Three Things to Know Before Installing a Retaining Wall

A retaining wall can add beauty, but its true purpose—erosion control or slope stabilization—is more functional.

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A retaining wall can add beauty to an outdoor space, but its true purpose is more functional. Holding back earth is the primary purpose of a retaining wall. This can be for erosion control or slope stabilization. Retaining walls also can expand usable yard space in a sloping property, or create visual interest and function by tiering gardens. Before starting a project, be aware of the unique challenges of installing a retaining wall versus a basic garden wall. This isn’t a weekend do-it-yourself project.

Jon Calle, vice president of construction at Pickering Valley Landscape in Elverson, Pennsylvania, has been installing retaining walls for decades. He gave three key points you should know when considering a retaining wall project.

1. Know What Type of Wall You Need: A Garden Wall or Retaining Wall?

Calle notes that a retaining wall differs significantly from a simple 1- to 3-foot-high garden wall. “A retaining wall is generally viewed as a taller structure, over 4 feet, having an engineered design,” he says. “[It is] used to more substantially hold back earth when widening a residential driveway or increasing a useable rear yard space.” He also cites using retaining walls for creating level spaces for parking lots, roadways, buildings, and other commercial and civic structures.

2. Professional Design and Municipal Permits Are Usually Necessary and Need to Be Taken into Overall Cost Considerations

There are two steps in the design process. “The first is the line drawn on the plan showing the envisioned intent. This can be done by the owner, contractor or a designer,” Calle says. “The line shows straightaways, curves and corners, along with elevation points.” After a general idea is captured, a professional constructs an engineered drawing. "This is where all the components are combined into a structural system to ensure the retaining wall is built to last. This drawing can only be done by a knowledgeable engineer that can stamp the plan and provide supporting calculations.”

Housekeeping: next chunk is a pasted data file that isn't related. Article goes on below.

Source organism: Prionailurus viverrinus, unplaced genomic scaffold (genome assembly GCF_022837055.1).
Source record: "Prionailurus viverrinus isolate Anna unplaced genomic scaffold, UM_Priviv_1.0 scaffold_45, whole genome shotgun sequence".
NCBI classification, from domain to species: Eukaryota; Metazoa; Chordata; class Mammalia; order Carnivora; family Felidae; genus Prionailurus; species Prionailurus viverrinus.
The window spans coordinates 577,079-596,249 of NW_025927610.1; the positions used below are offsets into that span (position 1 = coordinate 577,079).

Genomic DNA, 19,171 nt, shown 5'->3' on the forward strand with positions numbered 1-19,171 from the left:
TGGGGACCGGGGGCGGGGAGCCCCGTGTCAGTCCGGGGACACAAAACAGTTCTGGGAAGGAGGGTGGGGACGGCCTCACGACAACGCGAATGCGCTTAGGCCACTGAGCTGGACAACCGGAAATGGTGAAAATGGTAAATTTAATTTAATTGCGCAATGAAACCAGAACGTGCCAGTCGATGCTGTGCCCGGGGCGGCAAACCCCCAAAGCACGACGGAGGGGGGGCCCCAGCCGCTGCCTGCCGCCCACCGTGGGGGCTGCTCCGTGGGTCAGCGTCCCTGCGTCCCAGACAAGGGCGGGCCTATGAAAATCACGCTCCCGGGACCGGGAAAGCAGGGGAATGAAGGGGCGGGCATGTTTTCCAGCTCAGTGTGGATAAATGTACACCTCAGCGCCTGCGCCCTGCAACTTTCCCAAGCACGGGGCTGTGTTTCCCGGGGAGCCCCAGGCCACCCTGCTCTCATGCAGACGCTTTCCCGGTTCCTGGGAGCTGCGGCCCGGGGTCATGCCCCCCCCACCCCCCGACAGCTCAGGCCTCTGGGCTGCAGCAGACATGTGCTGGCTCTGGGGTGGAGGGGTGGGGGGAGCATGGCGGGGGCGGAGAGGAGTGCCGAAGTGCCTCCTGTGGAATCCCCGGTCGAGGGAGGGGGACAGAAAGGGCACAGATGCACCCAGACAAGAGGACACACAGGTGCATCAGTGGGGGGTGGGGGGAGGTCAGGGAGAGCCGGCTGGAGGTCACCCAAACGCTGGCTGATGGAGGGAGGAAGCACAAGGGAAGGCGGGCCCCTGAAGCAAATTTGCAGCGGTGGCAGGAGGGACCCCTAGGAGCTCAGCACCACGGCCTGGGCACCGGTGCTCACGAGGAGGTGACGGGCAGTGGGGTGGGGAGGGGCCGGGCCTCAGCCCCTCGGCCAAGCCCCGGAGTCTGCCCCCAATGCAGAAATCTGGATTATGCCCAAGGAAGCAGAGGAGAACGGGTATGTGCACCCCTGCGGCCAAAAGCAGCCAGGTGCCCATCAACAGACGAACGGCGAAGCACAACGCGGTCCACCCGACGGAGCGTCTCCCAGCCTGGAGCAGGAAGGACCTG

Experienced landscaping companies know which permits local municipalities require. Calle says that getting permits can take up to a few months, and cost 10 to 15 percent or more of the total project cost. Walls that are built to last require professional skill sets.

3. Materials Matter

What a retaining wall finally looks like is only part of the project. “Materials that drive retaining wall design and construction are, first, the obvious block and cap seen as the finished product,” Calle says. “They should be chosen for both structural and aesthetic reasons.” But what goes behind those blocks and caps is equally important. “Hidden components like aggregate, drain pipes, geogrid and backfill soil are used to create the wall.” If installed incorrectly with subpar materials, a retaining wall may fail.

Calle talks about some advantages of a segmental retaining wall system, a manufactured, complete system for building retaining walls. “Segmental retaining wall units come in a range of sizes. In most cases, they are in the 50- to 90-pound range, so they can be easily hand transported into tight areas on a property with minimal equipment needs. Other systems can require bigger equipment needs,” he says. “The fully integrated color can be solid, two-toned or even a tri-blend, whereas other systems may require a post-construction stain. That adds a step and also the potential for needing staining again.”

A properly installed retaining wall should last a lifetime. And when used to extend your yard for something like a pool deck, patio or gardens, it can provide a lifetime of enjoyment.